The study end points focused on patient function and the wellbeing of care givers. People with dementia and their care givers will recognise these end points as valid. The association of these outcomes with the risk of entering institutional care makes them important for appraising the impact of the intervention on healthcare costs. The trial shows that the primary focus of research should be the patient and their carer, and that interventions and outcomes must reflect this.

Importantly the patients in the study were already stable on cholinesterase inhibitors at the outset. The benefits of the intervention are therefore in addition to those of medication. It would be interesting to assess the effect of the intervention in the absence of cholinesterase inhibitors or to compare it with a cholinesterase inhibitor in a head to head trial.

Non-pharmacological interventions in dementia have a long history, but until recently they have not been tested in high-quality controlled trials.8 This is unfortunate because interventions such as the one described by Graff and colleagues have the potential to deliver additional benefits to those obtained with drugs alone, as they encompass the patient, their carer, and their environment.

The promising results of this study need to be replicated, and further trials need to be refined and extended. This requires building research capacity and increasing resources and funding to the multidisciplinary teams that deliver care for dementia in the community. To achieve this goal, however, we need to deal with the complex factors that have caused non-pharmacological research into dementia to lag so far behind its pharmacological counterpart. We also need to examine the structure and funding of research to bring it closer to the Alzheimer's Society's vision of a proportionate balance between cause, care, and cure.9

Notes

Competing interests: BL has received honorariums and hospitality from drug companies that market cholinesterase inhibitors.

References

1. Graff MJL, Vernooij-Dassen MJM, Thijssen M, Dekker J, Hoefnagels WHL, Olde-Rikkert MGM. Community based occupational therapy for patients with dementia and their care givers: randomised controlled trial. BMJ 2006. doi: 10.1136/bmj.39001.688843.BE [PMC free article] [PubMed]
2. National Institute for Health and Clinical Excellence. Donepezil, galantamine, rivastigmine (review) and memantine for the treatment of Alzheimer's disease. Technology appraisal TA 111. London: NICE, 2006. www.nice.org.uk/guidance/TA111.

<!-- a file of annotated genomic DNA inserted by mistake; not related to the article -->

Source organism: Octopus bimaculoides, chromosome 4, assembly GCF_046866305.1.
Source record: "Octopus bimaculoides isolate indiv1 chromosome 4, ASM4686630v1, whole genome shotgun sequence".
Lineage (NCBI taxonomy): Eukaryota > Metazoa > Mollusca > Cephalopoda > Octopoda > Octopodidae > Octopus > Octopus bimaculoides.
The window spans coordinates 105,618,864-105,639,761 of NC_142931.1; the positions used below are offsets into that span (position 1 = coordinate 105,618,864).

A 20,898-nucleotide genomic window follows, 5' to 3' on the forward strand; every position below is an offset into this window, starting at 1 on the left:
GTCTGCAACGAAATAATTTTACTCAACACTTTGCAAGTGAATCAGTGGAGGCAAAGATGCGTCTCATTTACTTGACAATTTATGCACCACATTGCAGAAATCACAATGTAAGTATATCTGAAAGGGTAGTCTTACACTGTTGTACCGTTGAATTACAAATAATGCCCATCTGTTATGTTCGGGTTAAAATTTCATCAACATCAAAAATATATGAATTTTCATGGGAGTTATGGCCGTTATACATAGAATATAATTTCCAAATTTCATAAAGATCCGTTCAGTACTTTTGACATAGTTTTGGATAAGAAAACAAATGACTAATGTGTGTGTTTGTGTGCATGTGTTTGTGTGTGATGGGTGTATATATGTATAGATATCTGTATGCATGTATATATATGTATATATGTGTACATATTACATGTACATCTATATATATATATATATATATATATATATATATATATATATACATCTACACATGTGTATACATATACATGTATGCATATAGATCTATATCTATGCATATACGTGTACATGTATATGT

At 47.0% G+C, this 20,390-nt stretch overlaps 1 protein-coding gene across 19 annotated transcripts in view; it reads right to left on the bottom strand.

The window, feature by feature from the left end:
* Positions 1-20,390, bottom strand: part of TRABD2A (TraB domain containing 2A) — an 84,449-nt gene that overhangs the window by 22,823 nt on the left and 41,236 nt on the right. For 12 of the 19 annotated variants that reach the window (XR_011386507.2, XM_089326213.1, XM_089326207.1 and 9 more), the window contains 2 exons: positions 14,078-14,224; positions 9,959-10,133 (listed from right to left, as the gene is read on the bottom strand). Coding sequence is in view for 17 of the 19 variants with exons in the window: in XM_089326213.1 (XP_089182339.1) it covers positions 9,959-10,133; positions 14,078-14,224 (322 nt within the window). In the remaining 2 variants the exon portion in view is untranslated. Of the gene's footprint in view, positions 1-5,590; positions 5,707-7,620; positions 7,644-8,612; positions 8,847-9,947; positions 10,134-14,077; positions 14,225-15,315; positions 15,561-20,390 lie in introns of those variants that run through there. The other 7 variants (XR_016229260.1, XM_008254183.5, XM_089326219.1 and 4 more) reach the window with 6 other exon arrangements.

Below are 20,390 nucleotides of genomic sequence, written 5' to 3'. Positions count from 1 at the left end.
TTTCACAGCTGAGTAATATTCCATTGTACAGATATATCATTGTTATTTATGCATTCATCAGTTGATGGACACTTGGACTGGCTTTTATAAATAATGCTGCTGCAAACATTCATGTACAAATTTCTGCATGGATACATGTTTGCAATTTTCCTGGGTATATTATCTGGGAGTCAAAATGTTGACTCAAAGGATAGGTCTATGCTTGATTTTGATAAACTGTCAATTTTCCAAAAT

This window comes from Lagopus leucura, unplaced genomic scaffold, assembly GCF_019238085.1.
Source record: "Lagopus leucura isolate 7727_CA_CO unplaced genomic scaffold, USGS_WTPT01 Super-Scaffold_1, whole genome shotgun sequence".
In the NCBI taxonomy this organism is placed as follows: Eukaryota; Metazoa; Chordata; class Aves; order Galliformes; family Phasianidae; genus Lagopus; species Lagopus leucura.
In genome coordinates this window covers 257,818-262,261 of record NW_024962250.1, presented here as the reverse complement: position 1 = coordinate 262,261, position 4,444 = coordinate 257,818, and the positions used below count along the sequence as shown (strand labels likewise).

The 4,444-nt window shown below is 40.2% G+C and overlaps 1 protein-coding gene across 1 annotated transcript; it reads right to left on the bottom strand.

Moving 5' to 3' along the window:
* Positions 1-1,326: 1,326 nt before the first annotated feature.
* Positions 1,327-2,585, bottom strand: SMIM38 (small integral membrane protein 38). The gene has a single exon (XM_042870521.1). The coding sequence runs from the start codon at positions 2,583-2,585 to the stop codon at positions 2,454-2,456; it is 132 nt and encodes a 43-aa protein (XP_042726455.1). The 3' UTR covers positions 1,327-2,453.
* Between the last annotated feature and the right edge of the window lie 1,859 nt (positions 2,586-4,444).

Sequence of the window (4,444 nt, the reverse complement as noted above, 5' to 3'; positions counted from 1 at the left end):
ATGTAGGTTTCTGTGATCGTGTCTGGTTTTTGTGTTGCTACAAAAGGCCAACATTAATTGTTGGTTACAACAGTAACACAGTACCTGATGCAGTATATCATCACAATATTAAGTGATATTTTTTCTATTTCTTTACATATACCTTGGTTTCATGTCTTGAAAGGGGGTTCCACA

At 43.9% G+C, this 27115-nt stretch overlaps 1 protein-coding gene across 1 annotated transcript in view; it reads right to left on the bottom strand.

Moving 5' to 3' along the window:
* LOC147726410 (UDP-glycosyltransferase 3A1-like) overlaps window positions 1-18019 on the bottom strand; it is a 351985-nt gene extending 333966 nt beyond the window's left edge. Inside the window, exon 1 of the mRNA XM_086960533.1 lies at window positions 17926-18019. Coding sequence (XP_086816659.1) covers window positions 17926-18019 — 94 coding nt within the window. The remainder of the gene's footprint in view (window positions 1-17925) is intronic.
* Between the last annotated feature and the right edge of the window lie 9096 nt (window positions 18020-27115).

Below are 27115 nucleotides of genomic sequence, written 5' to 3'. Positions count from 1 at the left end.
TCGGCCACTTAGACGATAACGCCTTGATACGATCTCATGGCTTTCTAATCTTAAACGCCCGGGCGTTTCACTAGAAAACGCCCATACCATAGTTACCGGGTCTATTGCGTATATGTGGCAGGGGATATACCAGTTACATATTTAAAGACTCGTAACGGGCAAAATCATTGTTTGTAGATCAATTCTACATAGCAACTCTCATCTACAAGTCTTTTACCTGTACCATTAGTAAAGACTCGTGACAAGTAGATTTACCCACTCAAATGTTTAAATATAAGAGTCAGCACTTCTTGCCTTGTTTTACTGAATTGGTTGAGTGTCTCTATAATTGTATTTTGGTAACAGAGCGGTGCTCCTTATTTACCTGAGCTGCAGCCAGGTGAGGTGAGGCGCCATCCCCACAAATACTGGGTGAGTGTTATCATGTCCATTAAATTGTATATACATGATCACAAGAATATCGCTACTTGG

3. Schneider LS, Dagerman K, Insel PS. Efficacy and adverse effects of atypical antipsychotics for dementia: meta-analysis of randomized, placebo-controlled trials. Am J Geriatr Psychiatry 2006;14:191-210. [PubMed]
4. Graff MJL, Vernooij-Dassen MJM, Zajec J, Olde-Rikkert MGM, Hoefnagels WHL, Dekker J. How can occupational therapy improve the daily performance and communication of an older patient with dementia and his primary caregiver? A case study. Dementia 2006;5:503-32.
5. Spruytte N, Van Audenhove C, Lammertyn F. Predictors of institutionalization of cognitively-impaired elderly cared for by their relatives. Int J Geriatr Psychiatry 2001;16:1119-28. [PubMed]
6. Freund AM, Baltes PB. Life-management strategies of selection, optimization, and compensation: measurement by self-report and construct validity. J Pers Soc Psychol 2002;82:642-62. [PubMed]
7. Jopp D, Smith J. Resources and life-management strategies as determinants of successful aging: on the protective effect of selection, optimization, and compensation. Psychol Aging 2006;21:253-65. [PubMed]
8. Ayalon L, Gum AM, Feliciano L, Arean PA. Effectiveness of nonpharmacological interventions for the management of neuropsychiatric symptoms in patients with dementia: a systematic review. Arch Intern Med 2006;166:2182-8. [PubMed]
9. Alzheimer's Society. Quality research in dementia. London: AS, 2005. www.qrd.alzheimers.org.uk/documents/AlzheimersSociety_ResearchStrategy_Aug2005.pdf.